Top 5 Dishes of 2013

image

I railed against them in the past. Fought tooth and nail to avoid their formulaic and simplistic approach. Always seemed too easy, the Top Ten lists, the ‘best of’s’ and all that. But easy as they are - they too are useful. At best, they are about discovery. Uncovering something special which may have, for one reason or another, passed us by. So, let’s take a moment and celebrate a few dishes deserving of the sort of year-end praise you thought was finally in your rear view. Let’s get into it…..

Classic Shio Ramen, Ivan Ramen Slurp Shop
(pictured above)

By now you have most likely heard the tale of Ivan Orkin, the native New Yorker who majored in Japanese at the University of Colorado, graduated from the Culinary Institute of America, and in 2003 moved to Tokyo and opened up a successful ramen shop. No easy feat to say the least. Fortunately, he returned home and his world famous creations can be found at the Gotham West Market within Ivan Ramen Slurp Shop. His secret - the double soup approach, utilizing two separate broths (chicken and dashi stock) and toasted rye noodles - his own formulation (part udon, part bread, part rye). The man has a gift, and we are all fortunate we don’t have to travel 6,737 miles to experience it!

image

Shrimp Tacos, Otto’s Tacos

It’s no secret that New York’s taco game is - how do I put this nicely? - lacking. I know it, you know it, and Otto Cedeno (owner) and Joe LoNigro (chef) know it. Inspired by L.A. taquerias, Otto’s Tacos is a beacon of light on a dark and stormy night. And the crowning achievement here is the shrimp tacos. Tender, succulent shrimp coated in a salty spice mix, topped with a crema sauce, raw white onions, and chopped cilantro, and served upon a classic corn-masa taco. What’s more, each one will cost you a mere $3.50 a pop!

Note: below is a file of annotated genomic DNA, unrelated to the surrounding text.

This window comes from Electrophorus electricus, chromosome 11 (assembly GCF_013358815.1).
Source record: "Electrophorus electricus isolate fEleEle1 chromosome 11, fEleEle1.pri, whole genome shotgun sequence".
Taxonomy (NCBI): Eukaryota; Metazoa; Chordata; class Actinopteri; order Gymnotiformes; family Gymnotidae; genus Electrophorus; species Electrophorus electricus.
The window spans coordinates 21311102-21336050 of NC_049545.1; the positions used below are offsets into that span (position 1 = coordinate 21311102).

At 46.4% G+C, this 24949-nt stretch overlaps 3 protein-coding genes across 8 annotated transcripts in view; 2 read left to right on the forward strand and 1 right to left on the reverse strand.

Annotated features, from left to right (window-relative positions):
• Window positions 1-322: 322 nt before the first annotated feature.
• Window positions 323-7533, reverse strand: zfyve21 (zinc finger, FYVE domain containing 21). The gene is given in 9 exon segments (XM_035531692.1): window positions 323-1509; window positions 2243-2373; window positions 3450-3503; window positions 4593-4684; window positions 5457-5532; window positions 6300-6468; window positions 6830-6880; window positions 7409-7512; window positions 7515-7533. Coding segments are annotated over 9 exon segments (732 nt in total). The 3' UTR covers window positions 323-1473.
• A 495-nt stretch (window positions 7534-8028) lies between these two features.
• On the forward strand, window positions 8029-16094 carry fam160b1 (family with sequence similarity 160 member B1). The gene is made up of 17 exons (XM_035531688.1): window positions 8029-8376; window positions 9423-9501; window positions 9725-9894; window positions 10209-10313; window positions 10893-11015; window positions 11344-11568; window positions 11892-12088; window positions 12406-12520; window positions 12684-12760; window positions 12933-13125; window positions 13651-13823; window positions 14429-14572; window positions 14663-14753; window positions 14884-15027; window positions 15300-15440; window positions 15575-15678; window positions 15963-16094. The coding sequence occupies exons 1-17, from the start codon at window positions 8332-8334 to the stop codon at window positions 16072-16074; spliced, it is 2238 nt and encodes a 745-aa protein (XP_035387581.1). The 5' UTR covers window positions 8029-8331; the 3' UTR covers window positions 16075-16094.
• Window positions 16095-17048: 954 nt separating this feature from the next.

Read More

Malkmus + Milk Bar

"In honor of their forthcoming LP, Wig Out At Jagbags, Stephen Malkmus & The Jicks and Momofuku Milk Bar are joining forces to bring you a limited time soft serve flavor inspired by the song “Cinnamon And Lesbians”. The special flavor will be available at one of Milk Bar’s New York store locations for a very limited time starting on January 7 release date.”

A Dynasty

image

It isn’t often that the City of New York is accepting imports from the City of Brotherly Love. No, with our neighbors to the South we tend to maintain our trade embargo at every turn imaginable (musicians a hearty exception! - What up Quest!). I mean - what do they have that we don’t? What can we learn from the self proclaimed 6th borough? We are the big brother - and little brother should just know their roll. Yet, with the arrival of Philadelphia’s famed Han Dynasty, New Yorkers rife with culinary hubris realized right quick, that we can still learn a thing or two….